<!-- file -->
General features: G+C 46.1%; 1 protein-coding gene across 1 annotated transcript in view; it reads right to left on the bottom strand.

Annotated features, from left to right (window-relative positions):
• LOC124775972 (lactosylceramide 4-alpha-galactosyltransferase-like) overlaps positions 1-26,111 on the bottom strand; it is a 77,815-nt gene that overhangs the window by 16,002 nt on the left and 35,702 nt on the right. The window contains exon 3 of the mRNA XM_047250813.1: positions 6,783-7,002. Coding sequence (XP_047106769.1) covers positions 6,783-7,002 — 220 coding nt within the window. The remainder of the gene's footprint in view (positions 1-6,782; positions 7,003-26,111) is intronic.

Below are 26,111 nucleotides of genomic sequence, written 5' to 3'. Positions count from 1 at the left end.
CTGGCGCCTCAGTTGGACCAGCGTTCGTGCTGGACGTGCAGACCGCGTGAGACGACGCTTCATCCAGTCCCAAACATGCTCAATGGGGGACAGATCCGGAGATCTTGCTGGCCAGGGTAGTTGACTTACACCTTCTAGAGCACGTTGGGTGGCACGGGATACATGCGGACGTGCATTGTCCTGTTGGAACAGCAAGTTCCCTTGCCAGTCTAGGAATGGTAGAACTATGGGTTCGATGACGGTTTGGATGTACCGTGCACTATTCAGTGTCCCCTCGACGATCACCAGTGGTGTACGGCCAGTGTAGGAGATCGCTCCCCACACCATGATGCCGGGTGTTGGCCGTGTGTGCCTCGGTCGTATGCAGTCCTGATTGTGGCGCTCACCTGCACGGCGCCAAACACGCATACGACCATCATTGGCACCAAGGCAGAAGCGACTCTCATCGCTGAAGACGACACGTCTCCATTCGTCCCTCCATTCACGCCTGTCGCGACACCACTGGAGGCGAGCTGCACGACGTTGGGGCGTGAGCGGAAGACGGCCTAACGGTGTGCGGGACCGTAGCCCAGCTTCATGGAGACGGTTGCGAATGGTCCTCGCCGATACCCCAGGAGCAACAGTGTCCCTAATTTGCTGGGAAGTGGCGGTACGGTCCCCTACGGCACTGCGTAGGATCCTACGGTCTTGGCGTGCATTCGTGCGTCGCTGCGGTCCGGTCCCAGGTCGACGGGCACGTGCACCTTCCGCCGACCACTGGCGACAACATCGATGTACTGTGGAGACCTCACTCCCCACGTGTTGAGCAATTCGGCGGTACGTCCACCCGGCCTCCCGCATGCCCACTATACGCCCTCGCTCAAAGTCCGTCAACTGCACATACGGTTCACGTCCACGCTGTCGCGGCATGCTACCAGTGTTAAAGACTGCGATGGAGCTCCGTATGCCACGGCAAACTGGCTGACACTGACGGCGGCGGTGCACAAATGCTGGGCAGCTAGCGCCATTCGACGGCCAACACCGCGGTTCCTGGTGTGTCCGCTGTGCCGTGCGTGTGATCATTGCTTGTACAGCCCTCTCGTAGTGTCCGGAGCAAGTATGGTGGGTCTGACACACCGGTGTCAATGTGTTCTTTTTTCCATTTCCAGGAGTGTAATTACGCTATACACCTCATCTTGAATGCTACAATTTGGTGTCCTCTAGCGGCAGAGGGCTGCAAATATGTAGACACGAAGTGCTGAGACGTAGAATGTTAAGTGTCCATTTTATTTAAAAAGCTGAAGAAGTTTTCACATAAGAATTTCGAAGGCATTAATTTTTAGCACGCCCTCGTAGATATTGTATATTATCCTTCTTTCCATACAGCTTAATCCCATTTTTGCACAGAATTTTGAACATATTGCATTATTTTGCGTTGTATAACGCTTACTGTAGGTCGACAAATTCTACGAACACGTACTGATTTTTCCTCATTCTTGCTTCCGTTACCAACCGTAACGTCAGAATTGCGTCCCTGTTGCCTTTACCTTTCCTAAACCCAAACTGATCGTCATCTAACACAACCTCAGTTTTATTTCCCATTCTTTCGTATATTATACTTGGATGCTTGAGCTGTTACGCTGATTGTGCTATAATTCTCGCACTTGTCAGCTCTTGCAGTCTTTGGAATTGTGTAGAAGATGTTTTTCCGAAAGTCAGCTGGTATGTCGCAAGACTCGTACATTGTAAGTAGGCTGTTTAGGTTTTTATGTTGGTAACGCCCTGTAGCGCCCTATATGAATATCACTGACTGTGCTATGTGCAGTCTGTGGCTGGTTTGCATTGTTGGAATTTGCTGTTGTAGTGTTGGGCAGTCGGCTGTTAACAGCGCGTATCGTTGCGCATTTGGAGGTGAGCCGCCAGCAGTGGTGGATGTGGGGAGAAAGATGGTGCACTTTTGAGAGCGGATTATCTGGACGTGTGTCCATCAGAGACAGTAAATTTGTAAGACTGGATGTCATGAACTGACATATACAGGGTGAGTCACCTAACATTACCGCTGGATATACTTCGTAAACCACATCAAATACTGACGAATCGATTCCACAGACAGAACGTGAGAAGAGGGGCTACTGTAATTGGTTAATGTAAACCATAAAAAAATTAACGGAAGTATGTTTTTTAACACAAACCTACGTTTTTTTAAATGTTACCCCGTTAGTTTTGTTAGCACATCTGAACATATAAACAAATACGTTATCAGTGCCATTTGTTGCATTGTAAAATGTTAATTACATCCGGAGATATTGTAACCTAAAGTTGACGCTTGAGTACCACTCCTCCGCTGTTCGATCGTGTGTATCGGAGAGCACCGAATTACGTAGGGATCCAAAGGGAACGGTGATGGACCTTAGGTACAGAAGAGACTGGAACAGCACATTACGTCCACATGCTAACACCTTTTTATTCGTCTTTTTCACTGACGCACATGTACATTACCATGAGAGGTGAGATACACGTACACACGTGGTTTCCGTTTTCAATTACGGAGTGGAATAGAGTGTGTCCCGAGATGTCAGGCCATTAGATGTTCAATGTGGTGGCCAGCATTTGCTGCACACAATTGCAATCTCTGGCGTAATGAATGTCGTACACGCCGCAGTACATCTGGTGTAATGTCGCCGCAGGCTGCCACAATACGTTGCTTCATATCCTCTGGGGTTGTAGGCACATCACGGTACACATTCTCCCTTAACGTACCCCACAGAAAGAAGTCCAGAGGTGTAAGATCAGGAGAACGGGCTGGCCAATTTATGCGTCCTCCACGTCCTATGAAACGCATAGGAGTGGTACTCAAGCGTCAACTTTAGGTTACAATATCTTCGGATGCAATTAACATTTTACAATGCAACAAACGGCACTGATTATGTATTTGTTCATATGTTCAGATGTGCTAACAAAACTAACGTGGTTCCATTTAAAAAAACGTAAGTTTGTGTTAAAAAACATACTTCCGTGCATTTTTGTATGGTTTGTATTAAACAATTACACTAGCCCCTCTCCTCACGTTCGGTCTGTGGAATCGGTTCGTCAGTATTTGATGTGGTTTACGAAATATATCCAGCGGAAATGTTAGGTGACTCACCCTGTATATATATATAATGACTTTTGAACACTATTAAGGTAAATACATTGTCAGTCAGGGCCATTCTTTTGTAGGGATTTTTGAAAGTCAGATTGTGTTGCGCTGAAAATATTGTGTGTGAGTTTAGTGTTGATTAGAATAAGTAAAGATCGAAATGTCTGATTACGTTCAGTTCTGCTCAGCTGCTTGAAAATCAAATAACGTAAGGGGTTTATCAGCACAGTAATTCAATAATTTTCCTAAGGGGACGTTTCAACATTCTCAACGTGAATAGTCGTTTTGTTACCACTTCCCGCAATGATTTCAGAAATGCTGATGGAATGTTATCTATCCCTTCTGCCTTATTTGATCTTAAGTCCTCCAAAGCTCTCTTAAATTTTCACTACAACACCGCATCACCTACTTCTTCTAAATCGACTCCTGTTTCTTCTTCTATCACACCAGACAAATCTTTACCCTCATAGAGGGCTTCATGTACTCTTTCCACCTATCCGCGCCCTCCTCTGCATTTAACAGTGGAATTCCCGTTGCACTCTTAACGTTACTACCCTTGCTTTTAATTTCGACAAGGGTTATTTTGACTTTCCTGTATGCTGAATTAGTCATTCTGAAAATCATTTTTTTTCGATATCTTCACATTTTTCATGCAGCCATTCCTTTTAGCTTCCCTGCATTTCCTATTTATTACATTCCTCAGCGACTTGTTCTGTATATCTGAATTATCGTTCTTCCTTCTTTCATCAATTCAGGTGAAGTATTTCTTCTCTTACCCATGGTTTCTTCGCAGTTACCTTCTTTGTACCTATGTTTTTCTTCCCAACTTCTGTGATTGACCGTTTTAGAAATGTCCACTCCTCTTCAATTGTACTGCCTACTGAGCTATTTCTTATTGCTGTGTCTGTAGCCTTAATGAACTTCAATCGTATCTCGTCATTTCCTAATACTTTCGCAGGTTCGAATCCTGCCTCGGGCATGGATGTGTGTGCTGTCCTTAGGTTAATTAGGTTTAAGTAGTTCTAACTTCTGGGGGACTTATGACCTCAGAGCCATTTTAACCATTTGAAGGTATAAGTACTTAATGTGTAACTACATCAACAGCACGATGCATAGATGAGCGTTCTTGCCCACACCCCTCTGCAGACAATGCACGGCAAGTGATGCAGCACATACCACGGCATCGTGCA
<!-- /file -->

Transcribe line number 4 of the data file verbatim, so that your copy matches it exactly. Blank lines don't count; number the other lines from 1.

Below are 26,111 nucleotides of genomic sequence, written 5' to 3'. Positions count from 1 at the left end.